Ms. Schmitt has also served in additional regulatory affairs and clinical research roles in which she contributed to multiple regulatory submissions and clinical affairs projects across a wide range of indications.
Binary qualitative tests with an analytical cutoff: For some qualitative tests (e.g. when non-diseased subject samples have a true zero concentration of the analyte of interest), clinical performance and analytical accuracy of the qualitative tests are the same concepts, and, therefore, in most situations, a study for evaluation of analytical accuracy can be considered as a study for clinical performance evaluation with measures such as clinical sensitivity, clinical specificity, positive and negative likelihood ratios, and positive and negative predictive values for a binary qualitative test. When certain types of CMs are used in the study, measures such as positive percent agreement (PPA) and negative percent agreement (NPA) should be estimated instead.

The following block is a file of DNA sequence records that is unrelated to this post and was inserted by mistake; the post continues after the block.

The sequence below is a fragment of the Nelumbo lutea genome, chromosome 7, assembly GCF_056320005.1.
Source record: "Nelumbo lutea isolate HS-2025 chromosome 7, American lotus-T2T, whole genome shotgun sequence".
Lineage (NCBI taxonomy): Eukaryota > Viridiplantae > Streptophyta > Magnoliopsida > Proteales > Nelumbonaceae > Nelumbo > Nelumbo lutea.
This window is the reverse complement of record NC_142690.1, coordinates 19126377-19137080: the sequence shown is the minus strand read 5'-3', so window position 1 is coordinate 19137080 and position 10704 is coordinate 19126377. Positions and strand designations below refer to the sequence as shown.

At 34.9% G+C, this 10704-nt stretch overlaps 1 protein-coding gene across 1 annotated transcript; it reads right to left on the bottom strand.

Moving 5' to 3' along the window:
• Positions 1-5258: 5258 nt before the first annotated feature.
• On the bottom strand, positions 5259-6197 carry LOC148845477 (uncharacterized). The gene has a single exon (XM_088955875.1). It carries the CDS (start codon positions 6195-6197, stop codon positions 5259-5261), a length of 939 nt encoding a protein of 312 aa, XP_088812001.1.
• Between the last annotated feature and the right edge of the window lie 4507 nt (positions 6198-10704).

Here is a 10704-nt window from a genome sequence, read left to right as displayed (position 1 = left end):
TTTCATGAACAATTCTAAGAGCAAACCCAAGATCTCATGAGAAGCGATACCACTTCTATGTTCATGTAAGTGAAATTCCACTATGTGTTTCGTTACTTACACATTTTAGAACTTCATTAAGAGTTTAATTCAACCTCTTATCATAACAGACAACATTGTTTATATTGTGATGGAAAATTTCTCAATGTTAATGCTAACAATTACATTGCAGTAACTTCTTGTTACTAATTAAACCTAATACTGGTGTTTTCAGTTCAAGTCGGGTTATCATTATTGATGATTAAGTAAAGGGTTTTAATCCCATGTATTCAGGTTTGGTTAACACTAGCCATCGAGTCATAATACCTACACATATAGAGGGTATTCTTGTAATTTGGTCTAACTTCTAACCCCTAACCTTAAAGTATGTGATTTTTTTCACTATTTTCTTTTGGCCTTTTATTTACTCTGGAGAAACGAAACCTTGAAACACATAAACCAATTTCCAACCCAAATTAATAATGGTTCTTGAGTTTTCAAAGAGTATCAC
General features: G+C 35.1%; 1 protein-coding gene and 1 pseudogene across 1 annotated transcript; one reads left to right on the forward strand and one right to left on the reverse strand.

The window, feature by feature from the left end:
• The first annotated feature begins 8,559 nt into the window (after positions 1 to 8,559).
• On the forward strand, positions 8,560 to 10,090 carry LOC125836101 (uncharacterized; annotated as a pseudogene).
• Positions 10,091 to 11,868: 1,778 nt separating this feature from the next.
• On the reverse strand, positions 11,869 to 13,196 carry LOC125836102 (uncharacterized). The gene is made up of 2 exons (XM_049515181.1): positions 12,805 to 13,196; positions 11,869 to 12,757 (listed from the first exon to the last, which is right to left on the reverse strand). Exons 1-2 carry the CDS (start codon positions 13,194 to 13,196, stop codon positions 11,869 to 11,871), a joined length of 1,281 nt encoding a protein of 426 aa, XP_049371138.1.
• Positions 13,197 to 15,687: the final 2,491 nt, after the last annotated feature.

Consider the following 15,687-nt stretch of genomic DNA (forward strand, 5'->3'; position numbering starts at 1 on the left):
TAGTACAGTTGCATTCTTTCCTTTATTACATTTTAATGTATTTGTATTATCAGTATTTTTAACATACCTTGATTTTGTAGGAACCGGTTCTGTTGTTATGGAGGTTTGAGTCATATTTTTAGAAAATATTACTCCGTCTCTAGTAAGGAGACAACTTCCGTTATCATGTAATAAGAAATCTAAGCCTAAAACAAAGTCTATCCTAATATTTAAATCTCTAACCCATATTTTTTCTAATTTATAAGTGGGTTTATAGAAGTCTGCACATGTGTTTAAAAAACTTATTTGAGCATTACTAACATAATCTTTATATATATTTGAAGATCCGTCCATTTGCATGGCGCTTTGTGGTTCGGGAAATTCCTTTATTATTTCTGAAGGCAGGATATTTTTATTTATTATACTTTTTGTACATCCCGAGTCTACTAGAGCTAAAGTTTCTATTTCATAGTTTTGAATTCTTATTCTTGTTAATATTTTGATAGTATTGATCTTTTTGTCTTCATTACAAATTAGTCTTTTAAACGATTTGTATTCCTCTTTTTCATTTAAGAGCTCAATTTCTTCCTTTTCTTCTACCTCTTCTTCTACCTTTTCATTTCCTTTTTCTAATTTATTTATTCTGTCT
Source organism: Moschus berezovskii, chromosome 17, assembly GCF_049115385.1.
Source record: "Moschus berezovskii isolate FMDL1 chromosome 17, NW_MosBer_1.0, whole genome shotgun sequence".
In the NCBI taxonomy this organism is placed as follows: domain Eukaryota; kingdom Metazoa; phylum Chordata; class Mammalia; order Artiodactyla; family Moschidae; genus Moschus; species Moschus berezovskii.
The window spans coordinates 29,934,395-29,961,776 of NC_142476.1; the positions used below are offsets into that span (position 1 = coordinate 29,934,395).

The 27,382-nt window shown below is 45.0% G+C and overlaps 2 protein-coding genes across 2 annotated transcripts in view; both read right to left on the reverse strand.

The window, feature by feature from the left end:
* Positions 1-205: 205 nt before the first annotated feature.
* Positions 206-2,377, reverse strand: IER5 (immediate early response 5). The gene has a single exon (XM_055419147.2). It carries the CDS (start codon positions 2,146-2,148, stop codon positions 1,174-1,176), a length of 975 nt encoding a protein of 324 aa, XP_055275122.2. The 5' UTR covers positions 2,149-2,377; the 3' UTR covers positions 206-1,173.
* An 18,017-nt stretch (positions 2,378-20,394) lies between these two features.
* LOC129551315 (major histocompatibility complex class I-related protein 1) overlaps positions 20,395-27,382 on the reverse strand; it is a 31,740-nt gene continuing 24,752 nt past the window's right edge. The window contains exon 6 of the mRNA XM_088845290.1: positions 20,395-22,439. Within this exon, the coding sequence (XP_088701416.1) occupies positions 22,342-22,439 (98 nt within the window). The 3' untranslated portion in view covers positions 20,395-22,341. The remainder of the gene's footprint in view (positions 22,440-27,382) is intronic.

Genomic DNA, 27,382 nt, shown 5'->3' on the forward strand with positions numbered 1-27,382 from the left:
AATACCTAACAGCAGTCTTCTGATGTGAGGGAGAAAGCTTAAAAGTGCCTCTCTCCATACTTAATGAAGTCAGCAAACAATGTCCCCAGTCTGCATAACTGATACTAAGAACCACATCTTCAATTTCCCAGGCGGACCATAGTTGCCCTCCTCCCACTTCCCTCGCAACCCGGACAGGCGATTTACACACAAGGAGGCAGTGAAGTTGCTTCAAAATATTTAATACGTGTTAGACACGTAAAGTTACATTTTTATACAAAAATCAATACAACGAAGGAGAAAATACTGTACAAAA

Binary qualitative tests with a clinical cutoff: For some qualitative tests, clinical performance related to the target condition (for example, cancer present or absent) and analytical accuracy related to the amount of the analyte detected are different concepts and the cutoff for the qualitative test is chosen to optimize clinical sensitivity and clinical specificity of the test based on a clinical data set. Note that the scientific evidence recommended to support a CLIA waiver for a qualitative test is related to the analytical accuracy of the qualitative test. Issues related to the clinical performance of a qualitative test are out of the scope of the guidance (please contact FDA through a Pre-Submission for further discussion).
Each untrained operator should run the candidate test with a minimum of 5 samples that are positive by the CM and 5 samples that are negative by the CM.